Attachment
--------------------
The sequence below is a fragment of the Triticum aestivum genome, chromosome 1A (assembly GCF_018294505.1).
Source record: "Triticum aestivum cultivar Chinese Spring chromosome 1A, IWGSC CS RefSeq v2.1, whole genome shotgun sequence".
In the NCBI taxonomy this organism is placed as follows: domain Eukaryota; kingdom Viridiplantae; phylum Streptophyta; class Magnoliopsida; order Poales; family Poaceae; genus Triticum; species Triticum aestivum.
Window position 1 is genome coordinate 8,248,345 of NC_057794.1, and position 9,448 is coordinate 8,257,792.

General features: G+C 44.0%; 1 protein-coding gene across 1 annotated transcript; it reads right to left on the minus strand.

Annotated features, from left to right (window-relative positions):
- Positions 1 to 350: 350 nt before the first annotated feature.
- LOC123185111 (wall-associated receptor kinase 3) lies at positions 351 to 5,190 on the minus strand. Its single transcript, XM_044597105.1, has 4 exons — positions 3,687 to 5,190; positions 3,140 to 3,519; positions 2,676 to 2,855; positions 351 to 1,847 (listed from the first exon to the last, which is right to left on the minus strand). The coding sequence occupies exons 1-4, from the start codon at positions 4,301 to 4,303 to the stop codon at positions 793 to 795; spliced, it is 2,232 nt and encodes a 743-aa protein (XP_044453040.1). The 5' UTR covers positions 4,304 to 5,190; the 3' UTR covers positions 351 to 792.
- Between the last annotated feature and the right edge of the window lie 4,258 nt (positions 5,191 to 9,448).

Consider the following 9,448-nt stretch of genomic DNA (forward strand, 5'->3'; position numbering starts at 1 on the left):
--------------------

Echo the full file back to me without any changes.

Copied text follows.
The sequence below is a fragment of the Triticum aestivum genome, chromosome 1A (assembly GCF_018294505.1).
Source record: "Triticum aestivum cultivar Chinese Spring chromosome 1A, IWGSC CS RefSeq v2.1, whole genome shotgun sequence".
In the NCBI taxonomy this organism is placed as follows: domain Eukaryota; kingdom Viridiplantae; phylum Streptophyta; class Magnoliopsida; order Poales; family Poaceae; genus Triticum; species Triticum aestivum.
Window position 1 is genome coordinate 8,248,345 of NC_057794.1, and position 9,448 is coordinate 8,257,792.

General features: G+C 44.0%; 1 protein-coding gene across 1 annotated transcript; it reads right to left on the minus strand.

Annotated features, from left to right (window-relative positions):
- Positions 1 to 350: 350 nt before the first annotated feature.
- LOC123185111 (wall-associated receptor kinase 3) lies at positions 351 to 5,190 on the minus strand. Its single transcript, XM_044597105.1, has 4 exons — positions 3,687 to 5,190; positions 3,140 to 3,519; positions 2,676 to 2,855; positions 351 to 1,847 (listed from the first exon to the last, which is right to left on the minus strand). The coding sequence occupies exons 1-4, from the start codon at positions 4,301 to 4,303 to the stop codon at positions 793 to 795; spliced, it is 2,232 nt and encodes a 743-aa protein (XP_044453040.1). The 5' UTR covers positions 4,304 to 5,190; the 3' UTR covers positions 351 to 792.
- Between the last annotated feature and the right edge of the window lie 4,258 nt (positions 5,191 to 9,448).

Consider the following 9,448-nt stretch of genomic DNA (forward strand, 5'->3'; position numbering starts at 1 on the left):